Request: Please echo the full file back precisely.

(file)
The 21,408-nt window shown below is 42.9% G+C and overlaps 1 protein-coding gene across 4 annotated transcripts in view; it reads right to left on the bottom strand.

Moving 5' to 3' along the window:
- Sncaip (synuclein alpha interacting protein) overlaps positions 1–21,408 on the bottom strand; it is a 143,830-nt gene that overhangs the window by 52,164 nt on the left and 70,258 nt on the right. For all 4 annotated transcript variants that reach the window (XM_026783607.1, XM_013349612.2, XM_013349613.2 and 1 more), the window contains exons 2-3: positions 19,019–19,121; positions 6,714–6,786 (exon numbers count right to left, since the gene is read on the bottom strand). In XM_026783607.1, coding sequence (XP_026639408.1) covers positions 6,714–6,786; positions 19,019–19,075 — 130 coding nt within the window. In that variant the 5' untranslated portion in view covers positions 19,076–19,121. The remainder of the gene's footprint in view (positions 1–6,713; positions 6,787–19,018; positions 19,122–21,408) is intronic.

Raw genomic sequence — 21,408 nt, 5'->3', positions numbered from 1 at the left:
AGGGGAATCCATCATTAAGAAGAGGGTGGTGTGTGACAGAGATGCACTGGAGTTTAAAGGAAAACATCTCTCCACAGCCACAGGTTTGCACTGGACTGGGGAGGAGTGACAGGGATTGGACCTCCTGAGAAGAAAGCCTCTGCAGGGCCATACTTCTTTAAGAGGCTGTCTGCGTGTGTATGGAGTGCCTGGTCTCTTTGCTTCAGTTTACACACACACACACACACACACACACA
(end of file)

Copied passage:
The 21,408-nt window shown below is 42.9% G+C and overlaps 1 protein-coding gene across 4 annotated transcripts in view; it reads right to left on the bottom strand.

Moving 5' to 3' along the window:
- Sncaip (synuclein alpha interacting protein) overlaps positions 1–21,408 on the bottom strand; it is a 143,830-nt gene that overhangs the window by 52,164 nt on the left and 70,258 nt on the right. For all 4 annotated transcript variants that reach the window (XM_026783607.1, XM_013349612.2, XM_013349613.2 and 1 more), the window contains exons 2-3: positions 19,019–19,121; positions 6,714–6,786 (exon numbers count right to left, since the gene is read on the bottom strand). In XM_026783607.1, coding sequence (XP_026639408.1) covers positions 6,714–6,786; positions 19,019–19,075 — 130 coding nt within the window. In that variant the 5' untranslated portion in view covers positions 19,076–19,121. The remainder of the gene's footprint in view (positions 1–6,713; positions 6,787–19,018; positions 19,122–21,408) is intronic.

Raw genomic sequence — 21,408 nt, 5'->3', positions numbered from 1 at the left:
AGGGGAATCCATCATTAAGAAGAGGGTGGTGTGTGACAGAGATGCACTGGAGTTTAAAGGAAAACATCTCTCCACAGCCACAGGTTTGCACTGGACTGGGGAGGAGTGACAGGGATTGGACCTCCTGAGAAGAAAGCCTCTGCAGGGCCATACTTCTTTAAGAGGCTGTCTGCGTGTGTATGGAGTGCCTGGTCTCTTTGCTTCAGTTTACACACACACACACACACACACACACA